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chaosmos
Snowy Owl
Snowy Owl

Joined: 19 Jul 2021
Gender: Female
Posts: 167
Location: Melbourne, Australia

23 Sep 2022, 5:05 pm

Hi there,

I’m looking for some advice on an issue I have.

Context - I’m a 34 year old woman, diagnosed this year with ASD and ADHD. I also have C-PTSD.

I have always been a very active human. I skateboarded for 12 years as a teen/adult, was a committed Ashtanga yoga practitioner for 8 years (practising 5-6 mornings a week) and have done lots of solo sport in my time. Lockdowns in Australia meant I basically lost my yoga practice, which for me was community, spiritual practice and physical/mental well-being.

I recently started Aikido (a type of martial arts). Aikido requires interaction and movement with others (working in pairs etc). Very unlike other physical activity I’ve done.

My issue is this: I have noticed, with any deep body work I do, I can be left feeling incredibly over stimulated, emotional, irritable, teary, exhausted, unable to relax. This happened to the extreme last night and I couldn’t sleep after my class. I had racing thoughts, playing back everything that happened in the class including movements, conversations etc. I was also restless and wired. These sensations can also happen after massage for me.

Does anyone else who is autistic, who does physical activity/body work experience this? Looking for advice and insight.

How do you manage it?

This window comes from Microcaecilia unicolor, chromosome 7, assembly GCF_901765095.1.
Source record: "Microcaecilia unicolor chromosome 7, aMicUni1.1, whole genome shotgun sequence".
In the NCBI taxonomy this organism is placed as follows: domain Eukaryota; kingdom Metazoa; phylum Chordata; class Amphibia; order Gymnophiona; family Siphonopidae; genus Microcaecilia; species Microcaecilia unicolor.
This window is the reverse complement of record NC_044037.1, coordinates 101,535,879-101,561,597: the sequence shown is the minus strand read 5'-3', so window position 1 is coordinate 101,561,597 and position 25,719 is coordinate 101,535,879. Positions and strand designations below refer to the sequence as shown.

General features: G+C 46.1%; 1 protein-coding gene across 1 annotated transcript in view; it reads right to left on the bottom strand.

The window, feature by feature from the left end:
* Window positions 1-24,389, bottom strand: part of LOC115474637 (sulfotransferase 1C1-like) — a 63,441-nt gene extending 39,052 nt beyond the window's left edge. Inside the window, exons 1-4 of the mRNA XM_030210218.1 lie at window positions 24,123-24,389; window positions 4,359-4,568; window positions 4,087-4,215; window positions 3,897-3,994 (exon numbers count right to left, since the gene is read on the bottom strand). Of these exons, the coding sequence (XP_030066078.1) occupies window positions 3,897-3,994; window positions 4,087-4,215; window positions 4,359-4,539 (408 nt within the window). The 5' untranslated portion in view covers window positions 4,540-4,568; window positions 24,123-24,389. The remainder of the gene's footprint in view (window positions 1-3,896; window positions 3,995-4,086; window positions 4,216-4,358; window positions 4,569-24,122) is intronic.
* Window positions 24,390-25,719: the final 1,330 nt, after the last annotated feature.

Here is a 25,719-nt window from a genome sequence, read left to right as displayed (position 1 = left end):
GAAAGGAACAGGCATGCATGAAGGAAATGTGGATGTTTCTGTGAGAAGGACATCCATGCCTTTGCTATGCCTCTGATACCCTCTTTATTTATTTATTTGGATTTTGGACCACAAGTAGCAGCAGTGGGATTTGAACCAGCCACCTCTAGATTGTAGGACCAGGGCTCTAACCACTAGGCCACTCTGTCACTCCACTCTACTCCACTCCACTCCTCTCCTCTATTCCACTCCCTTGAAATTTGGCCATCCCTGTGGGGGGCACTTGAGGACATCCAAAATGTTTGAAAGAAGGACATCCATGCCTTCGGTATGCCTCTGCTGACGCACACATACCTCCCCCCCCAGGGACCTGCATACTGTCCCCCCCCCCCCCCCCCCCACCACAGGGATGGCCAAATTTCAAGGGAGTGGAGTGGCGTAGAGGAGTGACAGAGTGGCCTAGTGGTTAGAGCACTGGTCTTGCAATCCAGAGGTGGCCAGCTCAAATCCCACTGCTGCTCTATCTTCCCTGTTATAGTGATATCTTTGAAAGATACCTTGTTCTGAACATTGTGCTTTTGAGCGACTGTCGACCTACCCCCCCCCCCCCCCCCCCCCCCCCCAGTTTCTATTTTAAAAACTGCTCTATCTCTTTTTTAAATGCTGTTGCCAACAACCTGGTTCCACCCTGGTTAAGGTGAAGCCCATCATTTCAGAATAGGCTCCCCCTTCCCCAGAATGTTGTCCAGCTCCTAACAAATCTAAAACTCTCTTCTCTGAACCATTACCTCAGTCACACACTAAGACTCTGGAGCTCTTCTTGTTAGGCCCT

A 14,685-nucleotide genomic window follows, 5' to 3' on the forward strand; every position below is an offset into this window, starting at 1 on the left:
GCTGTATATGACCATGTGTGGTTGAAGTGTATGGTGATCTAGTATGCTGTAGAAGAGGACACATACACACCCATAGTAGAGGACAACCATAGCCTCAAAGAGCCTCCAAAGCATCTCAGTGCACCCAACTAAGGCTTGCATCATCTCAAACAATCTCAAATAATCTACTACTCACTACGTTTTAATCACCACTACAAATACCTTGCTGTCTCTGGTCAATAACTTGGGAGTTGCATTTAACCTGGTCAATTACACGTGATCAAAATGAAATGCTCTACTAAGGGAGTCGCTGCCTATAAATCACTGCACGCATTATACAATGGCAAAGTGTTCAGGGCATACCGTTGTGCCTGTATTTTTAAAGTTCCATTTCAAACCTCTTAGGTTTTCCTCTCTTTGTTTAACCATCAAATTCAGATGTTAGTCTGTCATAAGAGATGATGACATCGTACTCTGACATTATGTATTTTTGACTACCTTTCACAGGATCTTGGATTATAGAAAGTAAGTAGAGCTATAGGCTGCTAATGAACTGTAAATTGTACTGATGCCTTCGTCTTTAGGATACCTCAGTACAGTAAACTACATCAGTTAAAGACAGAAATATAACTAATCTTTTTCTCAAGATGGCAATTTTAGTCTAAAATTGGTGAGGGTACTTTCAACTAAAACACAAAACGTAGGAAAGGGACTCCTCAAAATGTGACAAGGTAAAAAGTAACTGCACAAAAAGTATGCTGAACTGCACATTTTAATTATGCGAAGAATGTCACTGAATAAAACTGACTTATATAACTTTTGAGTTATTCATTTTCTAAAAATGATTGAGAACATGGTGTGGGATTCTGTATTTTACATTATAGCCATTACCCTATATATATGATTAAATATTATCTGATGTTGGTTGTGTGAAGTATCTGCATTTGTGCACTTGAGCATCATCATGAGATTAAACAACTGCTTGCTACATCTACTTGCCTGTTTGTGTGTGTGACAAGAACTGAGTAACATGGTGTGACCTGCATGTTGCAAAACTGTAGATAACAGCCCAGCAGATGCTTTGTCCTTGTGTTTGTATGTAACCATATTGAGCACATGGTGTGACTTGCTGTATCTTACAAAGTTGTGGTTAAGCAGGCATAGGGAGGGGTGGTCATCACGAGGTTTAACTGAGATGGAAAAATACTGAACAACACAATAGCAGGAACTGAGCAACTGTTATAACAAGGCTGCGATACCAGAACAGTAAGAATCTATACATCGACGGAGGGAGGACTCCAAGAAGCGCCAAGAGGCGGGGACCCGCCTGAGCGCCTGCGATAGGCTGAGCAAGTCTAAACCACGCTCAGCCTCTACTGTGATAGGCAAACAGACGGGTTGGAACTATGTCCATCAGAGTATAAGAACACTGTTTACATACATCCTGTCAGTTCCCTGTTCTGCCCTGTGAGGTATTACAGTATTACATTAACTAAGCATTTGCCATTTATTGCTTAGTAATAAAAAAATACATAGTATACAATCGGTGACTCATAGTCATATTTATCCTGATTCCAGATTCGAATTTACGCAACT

Do you have to do really low key physical activity to avoid over-stimulation.
If yes, how do you stay fit?

Thanks.



Fenn
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23 Sep 2022, 5:22 pm

I am an introvert. Covid forced to be even more introverted than was healthy or balanced for me.
I have been going for walks around the block. Sometimes when it is raining I will do stairs. I will start at the bottom of the flight of stairs and go up one stair, then down one. Then up two then down two. (and so on).
Sometimes I just take to my bed.
I am a work in progress.


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RDOS scores - Aspie score 131/200 - neurotypical score 69/200 - very likely Aspie


chaosmos
Snowy Owl
Snowy Owl

Joined: 19 Jul 2021
Gender: Female
Posts: 167
Location: Melbourne, Australia

23 Sep 2022, 6:51 pm

Fenn wrote:
I am an introvert. Covid forced to be even more introverted than was healthy or balanced for me.
I have been going for walks around the block. Sometimes when it is raining I will do stairs. I will start at the bottom of the flight of stairs and go up one stair, then down one. Then up two then down two. (and so on).
Sometimes I just take to my bed.
I am a work in progress.


Thanks for sharing Fenn



CockneyRebel
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23 Sep 2022, 10:33 pm

I can go for very long walks. The catch is that whether it's summer or winter, it has to be a sunny day in order for me to want to go for those walks. I worship the sun.


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IQ: 86 and I use all 86 of them.


chaosmos
Snowy Owl
Snowy Owl

Joined: 19 Jul 2021
Gender: Female
Posts: 167
Location: Melbourne, Australia

24 Sep 2022, 12:28 am

CockneyRebel wrote:
I can go for very long walks. The catch is that whether it's summer or winter, it has to be a sunny day in order for me to want to go for those walks. I worship the sun.


Yes, I should have mentioned that walking is fine for me. I walk everyday with my dog in the bush. I will walk in most weather, except heavy rain.

I don’t consider walking to be challenging physical activity though…



Dear_one
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Location: Where the Great Plains meet the Northern Pines

24 Sep 2022, 7:06 am

My sport and fitness maintainer is a bicycle. It is usually face time that keeps me awake, mulling over what was said or not said. If I have not had my exercise, it is worse. Sometimes, a good sprint is a great way to burn off the adrenalin from anger.

Bonus: An Aikido Story

A turning point in my life came one day on a train in the